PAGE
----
Addictive pain killer prescription drugs
Prescription drug abuse by teens and young adults is a serious problem in the United States. As reported in the Partnership
for a Drug Free America’s annual tracking study:
* 1 in 5 teens has abused a prescription (Rx) pain medication
* 1 in 5 report abusing prescription stimulants and tranquilizers
* 1 in 10 has abused cough medication
U.S. officials reported a 400 per cent increase over 10 years in the proportion of Americans treated for prescription painkiller abuse and said the problem cut across age groups, geography and income.
Due to the physical dependence produced by chronic use of opioid painkillers, teens who are prescribed pain killer medications need to be monitored not just when they are appropriately taking the medicine, but also when they stop using the drug to reduce or avoid withdrawal symptoms. Symptoms of withdrawal can include restlessness, muscle and bone pain, insomnia, diarrhea, vomiting, cold flashes, and involuntary leg movements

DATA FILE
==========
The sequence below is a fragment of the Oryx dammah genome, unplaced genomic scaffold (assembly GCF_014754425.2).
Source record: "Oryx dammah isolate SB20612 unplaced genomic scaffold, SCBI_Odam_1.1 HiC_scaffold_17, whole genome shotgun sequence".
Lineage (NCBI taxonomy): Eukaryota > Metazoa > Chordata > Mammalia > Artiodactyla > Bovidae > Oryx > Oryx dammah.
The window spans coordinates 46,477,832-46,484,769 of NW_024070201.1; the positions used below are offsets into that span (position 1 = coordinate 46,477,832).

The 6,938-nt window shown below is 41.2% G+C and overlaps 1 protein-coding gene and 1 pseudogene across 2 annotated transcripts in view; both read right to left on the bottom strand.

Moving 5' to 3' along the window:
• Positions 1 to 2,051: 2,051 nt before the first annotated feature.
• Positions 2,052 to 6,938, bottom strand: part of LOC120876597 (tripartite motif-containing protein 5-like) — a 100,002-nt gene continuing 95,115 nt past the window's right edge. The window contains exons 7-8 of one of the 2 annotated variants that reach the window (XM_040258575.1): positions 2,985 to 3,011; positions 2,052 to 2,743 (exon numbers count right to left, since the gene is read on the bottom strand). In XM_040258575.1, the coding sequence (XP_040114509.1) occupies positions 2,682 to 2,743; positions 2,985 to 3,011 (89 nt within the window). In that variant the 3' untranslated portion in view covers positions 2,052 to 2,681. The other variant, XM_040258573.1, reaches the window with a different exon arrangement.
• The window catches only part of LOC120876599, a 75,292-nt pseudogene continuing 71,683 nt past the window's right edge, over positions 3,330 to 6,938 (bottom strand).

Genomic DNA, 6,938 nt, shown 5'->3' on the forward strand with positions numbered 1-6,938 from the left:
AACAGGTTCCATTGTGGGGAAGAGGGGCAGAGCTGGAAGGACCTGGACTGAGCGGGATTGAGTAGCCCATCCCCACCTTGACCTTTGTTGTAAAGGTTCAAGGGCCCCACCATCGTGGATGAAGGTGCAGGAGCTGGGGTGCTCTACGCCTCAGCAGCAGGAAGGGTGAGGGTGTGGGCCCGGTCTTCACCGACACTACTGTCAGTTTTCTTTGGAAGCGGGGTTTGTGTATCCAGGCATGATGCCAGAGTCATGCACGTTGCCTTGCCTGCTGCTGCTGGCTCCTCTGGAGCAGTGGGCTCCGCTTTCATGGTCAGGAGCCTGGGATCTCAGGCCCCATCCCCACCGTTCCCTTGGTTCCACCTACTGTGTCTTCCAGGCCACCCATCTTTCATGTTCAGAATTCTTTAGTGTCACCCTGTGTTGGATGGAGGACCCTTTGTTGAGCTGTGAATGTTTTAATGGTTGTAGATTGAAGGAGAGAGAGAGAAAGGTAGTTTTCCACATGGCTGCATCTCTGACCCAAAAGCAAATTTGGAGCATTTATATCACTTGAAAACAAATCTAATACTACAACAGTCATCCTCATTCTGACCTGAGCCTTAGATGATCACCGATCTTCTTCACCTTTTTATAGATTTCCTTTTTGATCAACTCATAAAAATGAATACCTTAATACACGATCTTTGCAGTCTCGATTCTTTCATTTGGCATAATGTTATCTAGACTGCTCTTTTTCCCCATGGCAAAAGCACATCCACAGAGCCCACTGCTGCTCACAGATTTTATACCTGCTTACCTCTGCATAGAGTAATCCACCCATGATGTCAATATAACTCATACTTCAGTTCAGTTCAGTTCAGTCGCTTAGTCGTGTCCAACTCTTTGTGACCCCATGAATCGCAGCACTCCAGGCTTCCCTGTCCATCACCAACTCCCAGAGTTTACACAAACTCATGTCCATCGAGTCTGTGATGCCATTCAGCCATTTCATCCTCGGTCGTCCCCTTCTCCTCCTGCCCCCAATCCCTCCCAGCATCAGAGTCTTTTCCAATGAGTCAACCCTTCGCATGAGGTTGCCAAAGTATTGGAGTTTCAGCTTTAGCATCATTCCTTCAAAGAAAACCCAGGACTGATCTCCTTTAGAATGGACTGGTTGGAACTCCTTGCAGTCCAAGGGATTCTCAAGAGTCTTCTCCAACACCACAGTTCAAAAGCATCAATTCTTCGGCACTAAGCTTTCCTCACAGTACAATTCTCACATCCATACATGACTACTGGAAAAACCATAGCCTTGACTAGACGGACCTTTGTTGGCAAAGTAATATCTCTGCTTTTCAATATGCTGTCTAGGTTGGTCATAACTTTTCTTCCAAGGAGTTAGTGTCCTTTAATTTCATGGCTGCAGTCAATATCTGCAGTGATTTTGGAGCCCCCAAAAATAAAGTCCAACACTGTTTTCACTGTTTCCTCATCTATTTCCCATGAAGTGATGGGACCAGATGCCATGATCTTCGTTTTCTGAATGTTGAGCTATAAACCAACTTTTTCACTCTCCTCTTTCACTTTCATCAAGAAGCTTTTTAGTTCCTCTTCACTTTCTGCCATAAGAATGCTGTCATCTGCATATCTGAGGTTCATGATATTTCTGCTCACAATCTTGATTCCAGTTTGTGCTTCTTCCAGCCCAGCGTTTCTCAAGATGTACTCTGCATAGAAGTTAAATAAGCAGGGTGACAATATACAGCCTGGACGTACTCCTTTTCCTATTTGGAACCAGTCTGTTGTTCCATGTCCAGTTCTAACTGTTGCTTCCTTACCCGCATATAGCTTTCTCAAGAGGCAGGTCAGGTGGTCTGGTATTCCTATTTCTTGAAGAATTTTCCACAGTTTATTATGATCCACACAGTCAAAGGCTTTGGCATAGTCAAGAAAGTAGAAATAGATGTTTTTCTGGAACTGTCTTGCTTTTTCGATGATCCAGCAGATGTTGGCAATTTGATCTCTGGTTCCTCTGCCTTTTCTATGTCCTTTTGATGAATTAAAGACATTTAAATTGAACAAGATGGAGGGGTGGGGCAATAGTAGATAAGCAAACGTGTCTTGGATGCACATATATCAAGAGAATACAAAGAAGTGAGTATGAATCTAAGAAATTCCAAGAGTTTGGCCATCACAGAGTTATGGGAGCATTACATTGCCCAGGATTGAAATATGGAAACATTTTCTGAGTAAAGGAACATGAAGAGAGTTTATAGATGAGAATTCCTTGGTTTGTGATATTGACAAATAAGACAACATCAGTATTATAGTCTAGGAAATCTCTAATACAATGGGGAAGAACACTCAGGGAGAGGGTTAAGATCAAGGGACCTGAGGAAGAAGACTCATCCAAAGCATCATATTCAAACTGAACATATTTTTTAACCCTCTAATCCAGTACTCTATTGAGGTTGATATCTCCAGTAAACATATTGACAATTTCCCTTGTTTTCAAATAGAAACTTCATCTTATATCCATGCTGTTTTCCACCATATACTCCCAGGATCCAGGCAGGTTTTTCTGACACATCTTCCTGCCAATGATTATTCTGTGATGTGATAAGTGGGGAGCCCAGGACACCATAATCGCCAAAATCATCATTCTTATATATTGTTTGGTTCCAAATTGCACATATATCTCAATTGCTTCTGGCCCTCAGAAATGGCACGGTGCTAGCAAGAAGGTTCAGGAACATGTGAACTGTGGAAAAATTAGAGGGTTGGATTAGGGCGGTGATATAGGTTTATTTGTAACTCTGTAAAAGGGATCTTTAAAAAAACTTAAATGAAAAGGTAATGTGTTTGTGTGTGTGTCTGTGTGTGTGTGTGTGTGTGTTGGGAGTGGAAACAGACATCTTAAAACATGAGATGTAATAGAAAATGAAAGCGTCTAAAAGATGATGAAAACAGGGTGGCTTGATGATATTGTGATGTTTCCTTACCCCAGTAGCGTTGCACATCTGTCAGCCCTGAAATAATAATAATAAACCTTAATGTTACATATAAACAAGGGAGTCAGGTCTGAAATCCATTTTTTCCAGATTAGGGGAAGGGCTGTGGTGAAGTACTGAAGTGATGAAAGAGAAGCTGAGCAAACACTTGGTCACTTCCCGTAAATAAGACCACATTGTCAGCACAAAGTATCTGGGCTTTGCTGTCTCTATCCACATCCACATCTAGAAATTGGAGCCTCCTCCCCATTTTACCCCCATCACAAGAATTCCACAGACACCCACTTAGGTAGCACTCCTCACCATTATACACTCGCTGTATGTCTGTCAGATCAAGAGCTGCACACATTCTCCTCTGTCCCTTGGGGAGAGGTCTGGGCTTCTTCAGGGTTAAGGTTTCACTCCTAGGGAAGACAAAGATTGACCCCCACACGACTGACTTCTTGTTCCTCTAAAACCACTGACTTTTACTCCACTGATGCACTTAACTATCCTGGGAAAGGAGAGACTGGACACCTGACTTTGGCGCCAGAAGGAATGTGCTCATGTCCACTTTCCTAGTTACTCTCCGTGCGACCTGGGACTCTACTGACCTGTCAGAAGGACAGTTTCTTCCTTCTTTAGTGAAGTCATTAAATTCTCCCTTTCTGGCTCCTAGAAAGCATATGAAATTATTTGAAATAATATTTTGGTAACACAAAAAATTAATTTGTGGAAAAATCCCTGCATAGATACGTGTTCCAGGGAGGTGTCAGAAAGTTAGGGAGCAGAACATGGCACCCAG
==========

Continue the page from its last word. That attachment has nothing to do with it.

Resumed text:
Addictive prescription drugs produce an artificial feeling of pleasure. If pain killing prescription drug use is stopped when no longer needed for real pain, there is less chance of the prescription drug becoming addictive to that user. This is possibly due to the non-abusing patients’ pain levels reducing some of the opioid euphoric effects. Such drugs short-circuit your survival system by artificially stimulating the pleasure areas in your brain. As this happens, it leads to increased confidence in the drug and less confidence in normal body feelings and the rewards of life. This first happens on a physical level, then like other addictive drugs, it has a psychological effect. Interest in other aspects of life decreases as reliance on the drug increases. People, places and activities involved with using these drugs become increasingly important. Conversely, lifestyles that worked through your normal reward system before using the drug begin to diminish. After awhile, a heavy prescriptive drug user, like the illicit drug user, will actually resent people, places, and activities that do not fit in with that drug use.